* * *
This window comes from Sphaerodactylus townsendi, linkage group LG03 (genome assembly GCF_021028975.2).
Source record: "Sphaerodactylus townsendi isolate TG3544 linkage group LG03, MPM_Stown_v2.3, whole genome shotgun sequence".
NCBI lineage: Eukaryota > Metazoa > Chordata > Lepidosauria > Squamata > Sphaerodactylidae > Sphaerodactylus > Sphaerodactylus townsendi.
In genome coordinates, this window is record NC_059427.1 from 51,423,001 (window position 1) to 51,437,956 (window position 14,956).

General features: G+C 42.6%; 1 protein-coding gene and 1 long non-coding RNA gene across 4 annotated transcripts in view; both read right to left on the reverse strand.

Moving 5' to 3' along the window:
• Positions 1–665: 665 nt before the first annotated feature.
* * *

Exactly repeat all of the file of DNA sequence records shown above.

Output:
This window comes from Sphaerodactylus townsendi, linkage group LG03 (genome assembly GCF_021028975.2).
Source record: "Sphaerodactylus townsendi isolate TG3544 linkage group LG03, MPM_Stown_v2.3, whole genome shotgun sequence".
NCBI lineage: Eukaryota > Metazoa > Chordata > Lepidosauria > Squamata > Sphaerodactylidae > Sphaerodactylus > Sphaerodactylus townsendi.
In genome coordinates, this window is record NC_059427.1 from 51,423,001 (window position 1) to 51,437,956 (window position 14,956).

General features: G+C 42.6%; 1 protein-coding gene and 1 long non-coding RNA gene across 4 annotated transcripts in view; both read right to left on the reverse strand.

Moving 5' to 3' along the window:
• Positions 1–665: 665 nt before the first annotated feature.